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Summary: The church faced difficulty within a culture loyal to Rome. While they were subject to Roman authority, their primary responsibility was to the Sovereign Lord. We are citizens of two worlds, and our allegiance belongs to Christ. We must always honor Him.

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Behavior becoming of Citizens

Philippians 1: 27-30

As Paul sought to conclude the first thoughts of his gracious letter, apparently he was reminded of the intense struggle the church in Philippi faced. Bear in mind that he and Silas had been beaten and imprisoned there. Philippi being a Roman colony was fiercely loyal to Rome and intolerant of any activity that bore the appearance of insurrection or disloyalty. Such a culture created a difficult environment for the devout believers. While they were subject to Roman authority, their loyalty was devoted to Christ alone. They were literally citizens of another country.

The Philippian Christians were citizens of two worlds. They were citizens of the Roman world and they were citizens of the world that ruled Paul's desires. The two worlds were at war. The Christians' heavenly citizenship had to take priority over their human citizenship, as the powers that be soon came to understand. The caesars could not tolerate this priority even though the Christians' heavenly citizenship made them better human citizens, better neighbors, better workers, better soldiers, better teachers, better parents, better children. At the height of the Neronic and other persecutions, the line between the two worlds was so clearly drawn that Christians refused to offer even a merely symbolic pinch of salt on a pagan altar. (i)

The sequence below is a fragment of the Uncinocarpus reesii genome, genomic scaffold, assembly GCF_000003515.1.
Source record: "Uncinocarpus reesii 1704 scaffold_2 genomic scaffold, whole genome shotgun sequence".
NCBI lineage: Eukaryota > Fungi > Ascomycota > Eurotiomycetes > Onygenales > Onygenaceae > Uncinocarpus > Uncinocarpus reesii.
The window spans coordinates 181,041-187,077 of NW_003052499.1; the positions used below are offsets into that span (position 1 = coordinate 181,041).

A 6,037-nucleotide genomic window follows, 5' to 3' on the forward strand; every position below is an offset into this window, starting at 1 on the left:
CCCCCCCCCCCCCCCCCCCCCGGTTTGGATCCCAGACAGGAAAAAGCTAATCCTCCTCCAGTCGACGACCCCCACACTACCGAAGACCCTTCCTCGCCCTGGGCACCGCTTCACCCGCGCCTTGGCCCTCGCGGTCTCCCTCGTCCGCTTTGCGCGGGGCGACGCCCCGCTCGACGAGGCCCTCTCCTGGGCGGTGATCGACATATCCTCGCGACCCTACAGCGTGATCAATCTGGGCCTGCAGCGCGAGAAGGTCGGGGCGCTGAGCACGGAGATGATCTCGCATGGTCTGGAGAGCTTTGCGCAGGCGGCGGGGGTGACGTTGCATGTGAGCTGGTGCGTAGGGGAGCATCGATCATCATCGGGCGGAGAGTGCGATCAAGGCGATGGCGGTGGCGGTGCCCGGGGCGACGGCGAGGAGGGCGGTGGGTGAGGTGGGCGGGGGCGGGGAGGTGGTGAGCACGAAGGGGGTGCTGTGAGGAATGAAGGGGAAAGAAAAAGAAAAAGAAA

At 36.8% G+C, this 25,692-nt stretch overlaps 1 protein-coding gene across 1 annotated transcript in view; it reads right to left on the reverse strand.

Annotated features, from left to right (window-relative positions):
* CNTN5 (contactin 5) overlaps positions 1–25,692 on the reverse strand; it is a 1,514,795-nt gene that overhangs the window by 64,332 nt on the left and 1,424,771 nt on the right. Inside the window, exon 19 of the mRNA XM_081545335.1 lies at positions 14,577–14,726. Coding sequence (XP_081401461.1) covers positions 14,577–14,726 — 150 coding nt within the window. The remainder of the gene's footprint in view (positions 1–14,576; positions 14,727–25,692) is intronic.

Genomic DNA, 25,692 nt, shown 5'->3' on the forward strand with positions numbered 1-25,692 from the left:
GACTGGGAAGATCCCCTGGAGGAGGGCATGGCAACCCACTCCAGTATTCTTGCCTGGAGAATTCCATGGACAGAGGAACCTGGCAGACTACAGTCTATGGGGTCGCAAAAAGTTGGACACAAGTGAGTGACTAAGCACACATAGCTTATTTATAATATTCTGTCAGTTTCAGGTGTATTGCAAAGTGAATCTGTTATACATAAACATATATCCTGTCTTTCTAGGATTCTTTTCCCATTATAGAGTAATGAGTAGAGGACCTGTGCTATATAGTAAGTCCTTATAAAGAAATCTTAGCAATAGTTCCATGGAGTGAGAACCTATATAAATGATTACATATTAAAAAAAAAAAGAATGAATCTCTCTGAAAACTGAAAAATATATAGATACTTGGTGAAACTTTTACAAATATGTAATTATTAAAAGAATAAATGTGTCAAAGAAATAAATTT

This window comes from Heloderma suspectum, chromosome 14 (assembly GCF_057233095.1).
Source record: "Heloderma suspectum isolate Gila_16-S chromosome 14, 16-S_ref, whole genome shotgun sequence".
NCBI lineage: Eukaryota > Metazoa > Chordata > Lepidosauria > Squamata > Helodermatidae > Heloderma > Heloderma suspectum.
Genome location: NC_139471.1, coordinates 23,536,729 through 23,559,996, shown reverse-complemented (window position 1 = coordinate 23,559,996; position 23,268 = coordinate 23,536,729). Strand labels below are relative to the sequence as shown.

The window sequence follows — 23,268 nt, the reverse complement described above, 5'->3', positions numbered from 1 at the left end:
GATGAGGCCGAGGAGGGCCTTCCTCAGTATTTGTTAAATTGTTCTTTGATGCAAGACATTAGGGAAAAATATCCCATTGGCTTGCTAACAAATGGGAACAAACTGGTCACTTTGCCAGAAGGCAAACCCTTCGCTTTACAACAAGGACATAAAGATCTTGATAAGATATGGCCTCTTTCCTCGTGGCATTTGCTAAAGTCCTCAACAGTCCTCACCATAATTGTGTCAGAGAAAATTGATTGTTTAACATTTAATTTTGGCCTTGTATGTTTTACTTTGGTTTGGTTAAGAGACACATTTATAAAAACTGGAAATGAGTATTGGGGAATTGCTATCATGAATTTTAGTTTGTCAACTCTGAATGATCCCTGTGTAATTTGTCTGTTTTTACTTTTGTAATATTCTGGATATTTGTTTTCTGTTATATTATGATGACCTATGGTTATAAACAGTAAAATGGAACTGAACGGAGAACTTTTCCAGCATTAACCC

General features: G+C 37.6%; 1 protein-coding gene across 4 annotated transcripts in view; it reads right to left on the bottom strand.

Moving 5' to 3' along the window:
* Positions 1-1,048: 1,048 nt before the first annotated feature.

While our struggles are different, we too are forced to deal with this dilemma. Although I am thankful and proud to be an American citizen, my loyalties to Christ exceed my loyalty to America. Every believer is a citizen of another country, and our citizenship creates responsibilities to our Sovereign. As we examine the characteristics Paul discussed, I want to consider: Behavior becoming of Citizens.

I. A Word about Christian Conduct (27) – Only let your conversation be as it becometh the gospel of Christ: that whether I come and see you, or else be absent, I may hear of your affairs, that ye stand fast in one spirit, with one mind striving together for the faith of the gospel. As we consider this powerful statement, we must understand that their conversation doesn’t refer simply to their words or manner of speaking. This speaks of “their citizenship and manner of conduct according to the laws and customs of a state.” Keep that in mind as we consider this verse. Notice first:

A. The Exhortation (27a) – Only let your conversation be as it becometh the gospel of Christ. As Paul refers to their manner of conduct as citizens, he exhorts them to conduct themselves in an appropriate manner, worthy of the Gospel of Christ. Their thoughts and behaviors were not limited to, or dictated by what was acceptable in Philippi. They had a much higher and holier responsibility. Their actions were always expected to honor Christ and the Gospel.

The western church needs to understand and embrace this biblical principle. There is much that is acceptable within society and according to the laws of the land, but they are contrary to the Word of God and certainly do not honor Christ. This must be the litmus test for every action and deed for the believer – does it honor Christ? If not, we must refrain from such activity.


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